Today’s business ecosystem is heavily tech oriented, leaving retailers with little option but to keep track of the latest developments and co-opt it to their business. Technically laggard retailers are unable to seize the moment, and in the process, risk displeasing their customers and losing opportunities. Here are three tech trends every retailer needs to implement now, in their apps and other digital assets, to keep up with the times and take their business to new heights.
1. Offline Capabilities are a Basic Requirement for Apps
While Internet connectivity has grown leap and bounds, and most shoppers now have smart phones, it is still not given everyone will be online all the time. Many areas still experience poor connectivity or slow speeds. Also, while many establishments and even public places offer free wi-fi, and packet data is now cheap, it is not necessary all shoppers can, or will want to remain connected all the time.
Marketers who design their apps assuming full-time internet connectivity shoot themselves in the foot. Deploying apps that do not work, or refuse to store the entered data unless connected, is a sure shot way of annoying and driving away users. The best apps work online, syncing and updating data to the cloud based servers seamlessly in the background, whenever a connection is established. For marketers, it translates to the ability to access customer details in the field and being able to upload information to the CRM or any other enterprise suite, at any point of time, from any location, without having to wait for an internet connection.
In any case, technology has developed to the extent it is no longer a matter of simple online-offline switch. One technology which has attracted a tremendous interest of late is beacons. Beacons, powered by Bluetooth Low Energy technology are now in widespread use in malls and retail establishments, and beacon powered apps issue notifications and other vital information to customers within range. A big success case of this technology is at London bus stops, to notify the waiting commuters about bus arrivals and schedules. Likewise, many movie theatres have successfully deployed the technology to beef up indoor mobile marketing to theater goers and deliver a better experience to them.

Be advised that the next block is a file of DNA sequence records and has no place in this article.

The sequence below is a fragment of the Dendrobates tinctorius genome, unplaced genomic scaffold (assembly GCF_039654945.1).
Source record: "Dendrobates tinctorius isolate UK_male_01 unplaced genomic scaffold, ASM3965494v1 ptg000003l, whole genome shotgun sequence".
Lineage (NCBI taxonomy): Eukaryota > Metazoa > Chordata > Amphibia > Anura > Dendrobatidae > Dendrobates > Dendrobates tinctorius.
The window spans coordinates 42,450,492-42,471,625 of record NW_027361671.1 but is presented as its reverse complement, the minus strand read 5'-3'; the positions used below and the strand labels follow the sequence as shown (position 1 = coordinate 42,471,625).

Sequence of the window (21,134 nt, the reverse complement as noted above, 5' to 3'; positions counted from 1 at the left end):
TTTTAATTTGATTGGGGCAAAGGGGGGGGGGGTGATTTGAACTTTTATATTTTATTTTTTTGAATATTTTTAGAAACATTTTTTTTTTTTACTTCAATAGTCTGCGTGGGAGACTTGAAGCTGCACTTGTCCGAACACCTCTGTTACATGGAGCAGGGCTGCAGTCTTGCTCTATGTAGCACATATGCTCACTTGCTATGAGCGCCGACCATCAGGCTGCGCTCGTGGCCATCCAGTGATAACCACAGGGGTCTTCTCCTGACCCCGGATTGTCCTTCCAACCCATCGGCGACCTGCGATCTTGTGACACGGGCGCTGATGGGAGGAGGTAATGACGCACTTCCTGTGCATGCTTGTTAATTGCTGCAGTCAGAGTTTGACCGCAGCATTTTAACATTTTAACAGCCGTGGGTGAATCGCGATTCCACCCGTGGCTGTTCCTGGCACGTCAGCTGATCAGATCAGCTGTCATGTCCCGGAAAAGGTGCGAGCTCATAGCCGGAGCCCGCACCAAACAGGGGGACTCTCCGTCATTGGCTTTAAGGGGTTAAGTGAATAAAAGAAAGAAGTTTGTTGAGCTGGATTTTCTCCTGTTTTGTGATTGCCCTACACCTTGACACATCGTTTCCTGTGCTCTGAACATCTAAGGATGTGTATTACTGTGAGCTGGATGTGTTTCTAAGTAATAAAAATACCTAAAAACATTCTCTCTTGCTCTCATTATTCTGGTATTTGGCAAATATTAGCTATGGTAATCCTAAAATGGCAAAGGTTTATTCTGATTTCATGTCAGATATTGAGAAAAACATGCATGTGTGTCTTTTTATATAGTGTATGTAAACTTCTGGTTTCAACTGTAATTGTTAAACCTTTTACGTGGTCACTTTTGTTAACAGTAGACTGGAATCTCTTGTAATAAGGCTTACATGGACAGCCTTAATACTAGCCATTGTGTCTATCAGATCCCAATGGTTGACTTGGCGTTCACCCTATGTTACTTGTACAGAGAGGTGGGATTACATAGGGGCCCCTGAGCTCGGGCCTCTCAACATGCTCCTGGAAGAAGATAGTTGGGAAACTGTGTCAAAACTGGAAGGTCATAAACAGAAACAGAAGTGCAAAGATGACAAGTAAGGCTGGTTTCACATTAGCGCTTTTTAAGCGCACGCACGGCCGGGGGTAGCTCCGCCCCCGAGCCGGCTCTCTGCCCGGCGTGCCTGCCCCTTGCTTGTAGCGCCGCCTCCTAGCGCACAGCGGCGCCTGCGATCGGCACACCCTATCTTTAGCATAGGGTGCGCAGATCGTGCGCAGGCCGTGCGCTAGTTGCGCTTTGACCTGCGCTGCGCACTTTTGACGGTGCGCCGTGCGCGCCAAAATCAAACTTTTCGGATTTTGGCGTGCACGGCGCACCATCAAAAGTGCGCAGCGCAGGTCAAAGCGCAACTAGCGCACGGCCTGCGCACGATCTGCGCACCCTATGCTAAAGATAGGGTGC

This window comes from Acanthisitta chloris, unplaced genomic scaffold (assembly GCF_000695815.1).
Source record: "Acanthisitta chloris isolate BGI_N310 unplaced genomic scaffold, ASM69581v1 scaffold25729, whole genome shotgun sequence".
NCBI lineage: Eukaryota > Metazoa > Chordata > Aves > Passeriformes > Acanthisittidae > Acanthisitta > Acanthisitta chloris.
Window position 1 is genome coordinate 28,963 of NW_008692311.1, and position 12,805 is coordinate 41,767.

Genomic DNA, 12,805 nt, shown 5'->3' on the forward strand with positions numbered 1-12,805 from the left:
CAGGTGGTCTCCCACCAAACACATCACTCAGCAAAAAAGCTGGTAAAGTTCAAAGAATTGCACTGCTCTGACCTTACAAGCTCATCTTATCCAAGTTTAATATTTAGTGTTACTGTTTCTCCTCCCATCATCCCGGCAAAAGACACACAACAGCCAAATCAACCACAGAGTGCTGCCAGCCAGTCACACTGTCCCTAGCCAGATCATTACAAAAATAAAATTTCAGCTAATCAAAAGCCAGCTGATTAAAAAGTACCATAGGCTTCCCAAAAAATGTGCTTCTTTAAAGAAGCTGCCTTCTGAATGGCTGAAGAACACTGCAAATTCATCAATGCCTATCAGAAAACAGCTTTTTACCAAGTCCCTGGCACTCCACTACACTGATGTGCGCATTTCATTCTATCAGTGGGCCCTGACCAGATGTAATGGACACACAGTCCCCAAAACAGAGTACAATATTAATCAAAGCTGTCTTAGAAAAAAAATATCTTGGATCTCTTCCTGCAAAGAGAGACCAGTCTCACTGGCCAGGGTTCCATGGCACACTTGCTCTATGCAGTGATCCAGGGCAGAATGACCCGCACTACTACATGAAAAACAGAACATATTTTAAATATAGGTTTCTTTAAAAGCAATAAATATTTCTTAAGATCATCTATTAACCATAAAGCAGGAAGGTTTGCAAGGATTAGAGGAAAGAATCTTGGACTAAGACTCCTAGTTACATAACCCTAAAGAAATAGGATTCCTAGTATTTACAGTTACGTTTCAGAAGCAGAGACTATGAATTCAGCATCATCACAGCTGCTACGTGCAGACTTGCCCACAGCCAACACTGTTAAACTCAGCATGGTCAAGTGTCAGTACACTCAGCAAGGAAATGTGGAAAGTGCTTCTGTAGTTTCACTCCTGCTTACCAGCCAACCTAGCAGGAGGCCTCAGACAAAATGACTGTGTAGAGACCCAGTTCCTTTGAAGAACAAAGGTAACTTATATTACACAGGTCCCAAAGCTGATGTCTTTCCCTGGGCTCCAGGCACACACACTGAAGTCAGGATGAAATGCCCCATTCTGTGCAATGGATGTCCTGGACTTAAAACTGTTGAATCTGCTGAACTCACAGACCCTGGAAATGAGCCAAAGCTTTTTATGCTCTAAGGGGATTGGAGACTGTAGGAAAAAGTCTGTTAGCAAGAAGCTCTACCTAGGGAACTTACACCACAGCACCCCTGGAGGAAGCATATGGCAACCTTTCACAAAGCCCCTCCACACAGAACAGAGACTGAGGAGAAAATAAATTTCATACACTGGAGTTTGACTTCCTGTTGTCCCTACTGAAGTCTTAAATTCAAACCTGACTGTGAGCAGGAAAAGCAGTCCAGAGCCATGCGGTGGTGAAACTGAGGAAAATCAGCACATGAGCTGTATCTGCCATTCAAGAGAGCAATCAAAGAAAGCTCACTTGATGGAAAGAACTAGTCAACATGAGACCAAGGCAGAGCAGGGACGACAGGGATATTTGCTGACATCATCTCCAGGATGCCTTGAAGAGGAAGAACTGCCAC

Retailers would do well to leverage beacon and geolocation capabilities, and launch location and time sensitive discounts and offers, attuned to changes in weather, cultural, political and other events. Marketers could take inspiration from the success of the Pokemon GO app, which is based on heavy use of beacon and geolocation technology. The Pokemon Go spirit of urgency and playfulness syncs well with today’s customer sentiments.
2. The Fusion of Social and Dynamic Feedback Delivers Rich Rewards
Social commerce is a rage now, but the potential for big disruptions still exist. At one pane, social commerce channels are in a state of continuous churn, with different channels becoming popular and obsolete among customers. At another pane, more ways emerge for consumers to interact with brands, and give feedback. Facebook’s Live and “Buy Now” button represents the evolving paradigm of the social space, making it possible for brands to reach consumers in new ways, and for customers to make purchases without leaving the social platform. Mintel, a market research firm, estimates 59% of consumers prefer being able to contact consumer service through an instant messenger.
Smart marketers approach social channels not as additional avenues to advertise or promote their wares, but as avenues to gain sound and legitimate feedback. They also make it a point to respond to such feedback, and more importantly, act on it.